"Nine rooms complete the home and the bricks of which it is constructed, were made from clay on the place. It has never been rebuilt, except for the windows and a few doors which were replaced after the Civil War, when the original ones were destroyed.
"The doors have hand wrought hinges, the fireplaces are large and uneven and it has many builtin cupboards, as they were known in the old days. The basement runs the full length of the first floor. The wide stairways add to the distinctiveness of the old home, and even the old plastered walls are intact.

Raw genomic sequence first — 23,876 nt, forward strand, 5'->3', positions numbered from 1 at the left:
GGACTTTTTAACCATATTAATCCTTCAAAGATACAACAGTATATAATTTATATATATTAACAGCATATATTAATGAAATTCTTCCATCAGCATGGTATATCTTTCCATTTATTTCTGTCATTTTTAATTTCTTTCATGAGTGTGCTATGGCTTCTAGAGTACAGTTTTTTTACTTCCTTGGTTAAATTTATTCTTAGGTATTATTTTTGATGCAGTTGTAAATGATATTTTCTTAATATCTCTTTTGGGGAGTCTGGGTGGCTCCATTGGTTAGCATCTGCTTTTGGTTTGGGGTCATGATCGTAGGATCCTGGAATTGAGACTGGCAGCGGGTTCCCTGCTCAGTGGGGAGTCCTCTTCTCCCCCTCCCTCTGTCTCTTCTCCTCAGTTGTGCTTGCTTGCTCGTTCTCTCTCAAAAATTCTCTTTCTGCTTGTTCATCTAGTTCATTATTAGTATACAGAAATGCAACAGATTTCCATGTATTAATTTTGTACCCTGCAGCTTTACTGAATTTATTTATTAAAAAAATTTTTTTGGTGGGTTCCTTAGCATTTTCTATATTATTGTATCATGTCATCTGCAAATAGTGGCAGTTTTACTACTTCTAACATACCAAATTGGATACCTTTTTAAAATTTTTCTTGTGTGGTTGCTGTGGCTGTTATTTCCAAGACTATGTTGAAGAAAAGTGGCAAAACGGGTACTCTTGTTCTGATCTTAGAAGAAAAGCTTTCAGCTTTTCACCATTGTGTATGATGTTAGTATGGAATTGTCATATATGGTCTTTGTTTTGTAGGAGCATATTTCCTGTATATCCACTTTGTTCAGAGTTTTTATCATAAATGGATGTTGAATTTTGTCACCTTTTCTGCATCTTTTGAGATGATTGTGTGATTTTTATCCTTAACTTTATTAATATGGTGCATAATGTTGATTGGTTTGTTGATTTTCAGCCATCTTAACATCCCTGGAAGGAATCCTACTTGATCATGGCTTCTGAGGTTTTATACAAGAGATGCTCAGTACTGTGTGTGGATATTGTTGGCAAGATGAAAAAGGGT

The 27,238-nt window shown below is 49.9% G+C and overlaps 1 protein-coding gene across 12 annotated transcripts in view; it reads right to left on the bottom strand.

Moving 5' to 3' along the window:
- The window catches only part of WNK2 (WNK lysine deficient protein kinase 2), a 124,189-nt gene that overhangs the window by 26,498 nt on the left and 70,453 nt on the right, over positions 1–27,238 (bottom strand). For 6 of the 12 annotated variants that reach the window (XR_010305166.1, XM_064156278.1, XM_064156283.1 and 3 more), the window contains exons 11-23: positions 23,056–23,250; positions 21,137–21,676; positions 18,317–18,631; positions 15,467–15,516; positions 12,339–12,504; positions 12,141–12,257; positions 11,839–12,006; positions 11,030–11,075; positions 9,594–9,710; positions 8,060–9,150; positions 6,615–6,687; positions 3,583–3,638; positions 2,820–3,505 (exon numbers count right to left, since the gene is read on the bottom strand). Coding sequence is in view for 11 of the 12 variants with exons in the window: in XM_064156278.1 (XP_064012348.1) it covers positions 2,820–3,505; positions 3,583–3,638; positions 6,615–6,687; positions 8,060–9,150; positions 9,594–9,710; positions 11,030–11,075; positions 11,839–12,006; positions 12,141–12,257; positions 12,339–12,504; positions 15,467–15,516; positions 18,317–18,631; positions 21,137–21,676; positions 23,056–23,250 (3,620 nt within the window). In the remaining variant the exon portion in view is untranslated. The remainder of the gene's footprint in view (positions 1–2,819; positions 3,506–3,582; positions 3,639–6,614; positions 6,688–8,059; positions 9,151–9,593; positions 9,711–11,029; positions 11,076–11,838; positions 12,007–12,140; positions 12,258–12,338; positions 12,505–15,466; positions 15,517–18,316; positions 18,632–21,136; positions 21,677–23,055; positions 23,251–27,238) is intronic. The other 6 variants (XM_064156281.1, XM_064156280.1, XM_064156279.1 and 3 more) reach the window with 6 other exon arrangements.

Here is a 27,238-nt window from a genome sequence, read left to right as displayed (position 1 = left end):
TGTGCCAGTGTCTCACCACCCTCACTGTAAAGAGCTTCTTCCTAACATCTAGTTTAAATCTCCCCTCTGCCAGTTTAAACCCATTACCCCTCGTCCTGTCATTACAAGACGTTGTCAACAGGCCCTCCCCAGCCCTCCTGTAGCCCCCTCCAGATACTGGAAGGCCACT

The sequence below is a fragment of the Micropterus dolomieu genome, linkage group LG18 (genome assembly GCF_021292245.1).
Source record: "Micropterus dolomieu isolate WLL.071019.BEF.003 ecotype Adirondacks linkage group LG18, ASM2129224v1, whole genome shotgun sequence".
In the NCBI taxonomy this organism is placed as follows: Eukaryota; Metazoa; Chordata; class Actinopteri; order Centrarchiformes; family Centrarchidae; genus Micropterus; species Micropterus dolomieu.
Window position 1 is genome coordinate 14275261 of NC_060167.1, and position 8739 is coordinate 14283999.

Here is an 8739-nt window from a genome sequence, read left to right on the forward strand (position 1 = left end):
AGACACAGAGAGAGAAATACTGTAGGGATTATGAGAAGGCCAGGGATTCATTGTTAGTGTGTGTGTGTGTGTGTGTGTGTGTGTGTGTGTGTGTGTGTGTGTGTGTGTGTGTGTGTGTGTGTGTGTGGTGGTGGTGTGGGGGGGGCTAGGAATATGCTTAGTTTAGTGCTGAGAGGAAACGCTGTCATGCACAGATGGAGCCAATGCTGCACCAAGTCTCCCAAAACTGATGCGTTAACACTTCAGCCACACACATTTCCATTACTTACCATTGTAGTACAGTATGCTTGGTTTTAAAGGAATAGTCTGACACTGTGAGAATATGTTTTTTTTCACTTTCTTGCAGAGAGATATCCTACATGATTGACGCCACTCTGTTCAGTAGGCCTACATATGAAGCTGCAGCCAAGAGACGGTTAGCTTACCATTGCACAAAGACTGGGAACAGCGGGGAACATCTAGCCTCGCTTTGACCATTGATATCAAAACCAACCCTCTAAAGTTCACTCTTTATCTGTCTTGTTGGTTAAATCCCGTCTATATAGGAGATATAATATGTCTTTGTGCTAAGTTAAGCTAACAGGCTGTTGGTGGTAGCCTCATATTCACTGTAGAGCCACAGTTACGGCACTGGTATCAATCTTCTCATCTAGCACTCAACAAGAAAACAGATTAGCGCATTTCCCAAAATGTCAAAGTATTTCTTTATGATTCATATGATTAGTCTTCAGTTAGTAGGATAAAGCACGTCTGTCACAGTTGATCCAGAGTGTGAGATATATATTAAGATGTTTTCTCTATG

"The front stairway is English. ...woodwork is heart pine ... The (stairway) woodwork is ivory and the colonial mantels that were part of the original construction still remain.' from the Knoxville Journal, Sunday March 27, 1938, Section 3, page 8, "Home Built Century Ago Has Warmth, Now Kept as Shrine to Family," by Pauline Smith. "On a marble slab over the door, is chiseled the name of the home - "The Ler-Mac." at that time the home was occupied by descendants S. Tim McMahan and his son, S. Tim McMahan, Jr.